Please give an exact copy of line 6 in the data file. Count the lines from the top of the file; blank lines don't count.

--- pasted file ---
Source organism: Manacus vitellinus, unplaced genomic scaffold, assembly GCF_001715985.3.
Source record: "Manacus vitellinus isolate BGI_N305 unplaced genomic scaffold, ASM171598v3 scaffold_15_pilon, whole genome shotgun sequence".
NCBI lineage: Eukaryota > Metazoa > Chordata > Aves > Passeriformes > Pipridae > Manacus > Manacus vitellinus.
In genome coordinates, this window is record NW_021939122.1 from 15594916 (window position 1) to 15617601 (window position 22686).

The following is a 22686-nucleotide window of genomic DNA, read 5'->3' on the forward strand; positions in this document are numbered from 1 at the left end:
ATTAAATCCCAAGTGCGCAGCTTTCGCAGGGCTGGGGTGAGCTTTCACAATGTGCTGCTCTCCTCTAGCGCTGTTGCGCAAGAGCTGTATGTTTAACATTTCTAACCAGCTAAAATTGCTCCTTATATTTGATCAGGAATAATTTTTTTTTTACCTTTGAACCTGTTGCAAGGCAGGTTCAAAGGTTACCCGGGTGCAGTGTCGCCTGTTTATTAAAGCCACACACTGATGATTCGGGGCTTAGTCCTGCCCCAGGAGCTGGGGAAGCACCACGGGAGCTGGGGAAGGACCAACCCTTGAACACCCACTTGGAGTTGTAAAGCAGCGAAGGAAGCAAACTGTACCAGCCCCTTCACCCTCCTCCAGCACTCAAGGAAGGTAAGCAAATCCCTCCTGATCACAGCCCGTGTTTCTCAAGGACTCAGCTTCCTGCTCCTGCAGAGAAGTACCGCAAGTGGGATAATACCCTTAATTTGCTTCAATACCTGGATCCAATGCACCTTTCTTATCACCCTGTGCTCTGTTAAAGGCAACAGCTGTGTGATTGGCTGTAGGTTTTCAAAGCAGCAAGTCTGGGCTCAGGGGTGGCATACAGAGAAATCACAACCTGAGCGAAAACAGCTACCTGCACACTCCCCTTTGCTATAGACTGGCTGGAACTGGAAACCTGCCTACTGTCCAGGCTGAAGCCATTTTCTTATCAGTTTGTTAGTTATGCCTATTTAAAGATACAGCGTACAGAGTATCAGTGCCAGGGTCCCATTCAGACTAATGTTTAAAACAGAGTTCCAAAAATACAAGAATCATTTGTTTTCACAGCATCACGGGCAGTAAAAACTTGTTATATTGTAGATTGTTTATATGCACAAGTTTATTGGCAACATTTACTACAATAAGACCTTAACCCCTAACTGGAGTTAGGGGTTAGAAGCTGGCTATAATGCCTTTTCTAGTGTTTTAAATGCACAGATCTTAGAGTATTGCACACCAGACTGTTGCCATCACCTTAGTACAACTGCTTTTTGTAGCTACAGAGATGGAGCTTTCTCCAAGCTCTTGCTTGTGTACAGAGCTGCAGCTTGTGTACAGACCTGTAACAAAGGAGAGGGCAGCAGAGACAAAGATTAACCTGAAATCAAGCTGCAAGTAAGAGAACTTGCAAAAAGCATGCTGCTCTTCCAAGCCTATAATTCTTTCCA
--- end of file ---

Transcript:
ATTAAATCCCAAGTGCGCAGCTTTCGCAGGGCTGGGGTGAGCTTTCACAATGTGCTGCTCTCCTCTAGCGCTGTTGCGCAAGAGCTGTATGTTTAACATTTCTAACCAGCTAAAATTGCTCCTTATATTTGATCAGGAATAATTTTTTTTTTACCTTTGAACCTGTTGCAAGGCAGGTTCAAAGGTTACCCGGGTGCAGTGTCGCCTGTTTATTAAAGCCACACACTGATGATTCGGGGCTTAGTCCTGCCCCAGGAGCTGGGGAAGCACCACGGGAGCTGGGGAAGGACCAACCCTTGAACACCCACTTGGAGTTGTAAAGCAGCGAAGGAAGCAAACTGTACCAGCCCCTTCACCCTCCTCCAGCACTCAAGGAAGGTAAGCAAATCCCTCCTGATCACAGCCCGTGTTTCTCAAGGACTCAGCTTCCTGCTCCTGCAGAGAAGTACCGCAAGTGGGATAATACCCTTAATTTGCTTCAATACCTGGATCCAATGCACCTTTCTTATCACCCTGTGCTCTGTTAAAGGCAACAGCTGTGTGATTGGCTGTAGGTTTTCAAAGCAGCAAGTCTGGGCTCAGGGGTGGCATACAGAGAAATCACAACCTGAGCGAAAACAGCTACCTGCACACTCCCCTTTGCTATAGACTGGCTGGAACTGGAAACCTGCCTACTGTCCAGGCTGAAGCCATTTTCTTATCAGTTTGTTAGTTATGCCTATTTAAAGATACAGCGTACAGAGTATCAGTGCCAGGGTCCCATTCAGACTAATGTTTAAAACAGAGTTCCAAAAATACAAGAATCATTTGTTTTCACAGCATCACGGGCAGTAAAAACTTGTTATATTGTAGATTGTTTATATGCACAAGTTTATTGGCAACATTTACTACAATAAGACCTTAACCCCTAACTGGAGTTAGGGGTTAGAAGCTGGCTATAATGCCTTTTCTAGTGTTTTAAATGCACAGATCTTAGAGTATTGCACACCAGACTGTTGCCATCACCTTAGTACAACTGCTTTTTGTAGCTACAGAGATGGAGCTTTCTCCAAGCTCTTGCTTGTGTACAGAGCTGCAGCTTGTGTACAGACCTGTAACAAAGGAGAGGGCAGCAGAGACAAAGATTAACCTGAAATCAAGCTGCAAGTAAGAGAACTTGCAAAAAGCATGCTGCTCTTCCAAGCCTATAATTCTTTCCA